2. The choir - the arrangement of the sections
In the following, the choir type I shall be talking of is a mixed choir with the very common polyphonic division into soprano, alto, tenor and bass sections. Furthermore, it is important to think of the choir literatiure, too - are we talking about a choir with a more classical or more modern (pop, jazz, gospel) repertoire?
Get an impression yourself of the choir's sound. Ask the conductor to let the choir sing a representative piece. Pay attention to the sound of the different sections. What is your impression of the overall sound? Do the higher-pitched sections dominate?
This may frequently occur thanks to the larger number of woman members in choirs nowadays. Such cases require the use of spot mics, about which more later.
Many engineers prefer this arrangement. I would advise you to also arrange the choir in a semicircle, if the room allows for this. This has the further advantage that the choir members see each other and that their respective distances from the main mic are approximately equal.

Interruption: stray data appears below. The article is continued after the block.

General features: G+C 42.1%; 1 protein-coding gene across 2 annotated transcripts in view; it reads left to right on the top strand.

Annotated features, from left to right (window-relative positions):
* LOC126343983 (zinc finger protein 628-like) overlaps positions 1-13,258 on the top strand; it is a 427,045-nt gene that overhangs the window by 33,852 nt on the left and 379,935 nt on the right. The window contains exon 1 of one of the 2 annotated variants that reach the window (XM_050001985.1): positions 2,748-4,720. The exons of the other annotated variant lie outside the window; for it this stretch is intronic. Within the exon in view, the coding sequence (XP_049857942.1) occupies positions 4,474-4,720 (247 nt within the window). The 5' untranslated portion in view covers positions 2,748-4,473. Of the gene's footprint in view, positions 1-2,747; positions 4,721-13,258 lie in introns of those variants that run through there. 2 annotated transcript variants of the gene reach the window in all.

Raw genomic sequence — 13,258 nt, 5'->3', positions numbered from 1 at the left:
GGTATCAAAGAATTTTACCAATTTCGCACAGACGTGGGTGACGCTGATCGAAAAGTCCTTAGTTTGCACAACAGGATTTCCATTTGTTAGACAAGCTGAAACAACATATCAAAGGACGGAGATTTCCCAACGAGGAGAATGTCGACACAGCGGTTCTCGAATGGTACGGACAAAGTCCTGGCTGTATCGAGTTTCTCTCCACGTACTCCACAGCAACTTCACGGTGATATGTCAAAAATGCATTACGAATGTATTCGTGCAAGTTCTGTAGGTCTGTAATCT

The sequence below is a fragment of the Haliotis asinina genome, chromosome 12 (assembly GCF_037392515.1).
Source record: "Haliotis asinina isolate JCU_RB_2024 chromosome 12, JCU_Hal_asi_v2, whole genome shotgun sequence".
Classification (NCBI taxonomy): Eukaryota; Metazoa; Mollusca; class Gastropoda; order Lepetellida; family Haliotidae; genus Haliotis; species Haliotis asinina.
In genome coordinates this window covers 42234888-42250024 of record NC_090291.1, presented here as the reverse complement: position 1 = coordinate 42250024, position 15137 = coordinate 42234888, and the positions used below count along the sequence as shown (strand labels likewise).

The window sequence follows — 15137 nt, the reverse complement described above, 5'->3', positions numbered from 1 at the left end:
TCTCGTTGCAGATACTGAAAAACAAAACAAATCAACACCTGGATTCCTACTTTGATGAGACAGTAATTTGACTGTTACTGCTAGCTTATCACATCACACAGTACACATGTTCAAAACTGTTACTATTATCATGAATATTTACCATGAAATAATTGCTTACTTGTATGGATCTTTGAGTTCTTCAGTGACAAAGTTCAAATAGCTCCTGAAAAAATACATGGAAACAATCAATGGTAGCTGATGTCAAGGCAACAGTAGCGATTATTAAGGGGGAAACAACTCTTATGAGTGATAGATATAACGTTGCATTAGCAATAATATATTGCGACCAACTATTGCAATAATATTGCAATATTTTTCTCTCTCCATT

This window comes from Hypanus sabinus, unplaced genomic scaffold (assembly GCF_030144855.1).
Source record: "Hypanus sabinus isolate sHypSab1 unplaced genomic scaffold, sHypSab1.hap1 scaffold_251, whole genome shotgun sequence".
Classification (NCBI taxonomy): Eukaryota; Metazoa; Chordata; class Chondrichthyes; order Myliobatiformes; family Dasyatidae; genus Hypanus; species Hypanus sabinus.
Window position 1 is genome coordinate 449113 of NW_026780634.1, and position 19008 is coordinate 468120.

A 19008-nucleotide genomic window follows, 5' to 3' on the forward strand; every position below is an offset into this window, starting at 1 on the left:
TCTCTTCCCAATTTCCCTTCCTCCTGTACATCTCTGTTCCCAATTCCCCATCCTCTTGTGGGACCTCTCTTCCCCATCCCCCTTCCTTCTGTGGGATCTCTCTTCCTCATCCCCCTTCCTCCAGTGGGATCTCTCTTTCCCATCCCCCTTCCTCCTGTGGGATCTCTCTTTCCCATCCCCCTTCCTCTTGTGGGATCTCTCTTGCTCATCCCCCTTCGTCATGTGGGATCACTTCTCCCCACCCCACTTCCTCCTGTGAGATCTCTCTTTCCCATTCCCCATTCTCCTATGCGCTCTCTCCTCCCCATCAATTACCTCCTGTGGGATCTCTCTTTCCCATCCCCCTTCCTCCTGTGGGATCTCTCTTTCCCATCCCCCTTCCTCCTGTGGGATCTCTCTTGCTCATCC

The main characteristics of this arrangement:
- the homogeneous overall sound of the choir
- the choir members can better hear each other
- no dominance of the higher-pitched sections
The arrangement above is frequently seen and also wished for. Its advantages are that
- the audience is better able to distinguish the various sections and that
- the choir's sound is more transparent.
But you must also keep in mind that
- this arrangement does not facilitate as close a cooperation and that
- the higher-pitched sections will dominate at the same volume.
Some general principles:
Try to arrange the choir on steps or auditorium-style platforms. This prevents the front sections from swallowing the sound of those in the back, and their voices can reach the main mic unhindered. It also facilitates better eye contact between the individual choir members and sections and the conductor. The main mic should in such an arrangement be pointed towards the centre of the choir, at the height of about the heads of the penultimate row of singers, without being angled.
Naturally, this is no fool-proof recipe for success but rather a first guideline. You have to asses the suitability of your arrangement after listening to the first test recordings.
We're looking forward to hearing from you and aim to solve any problems as soon as we can.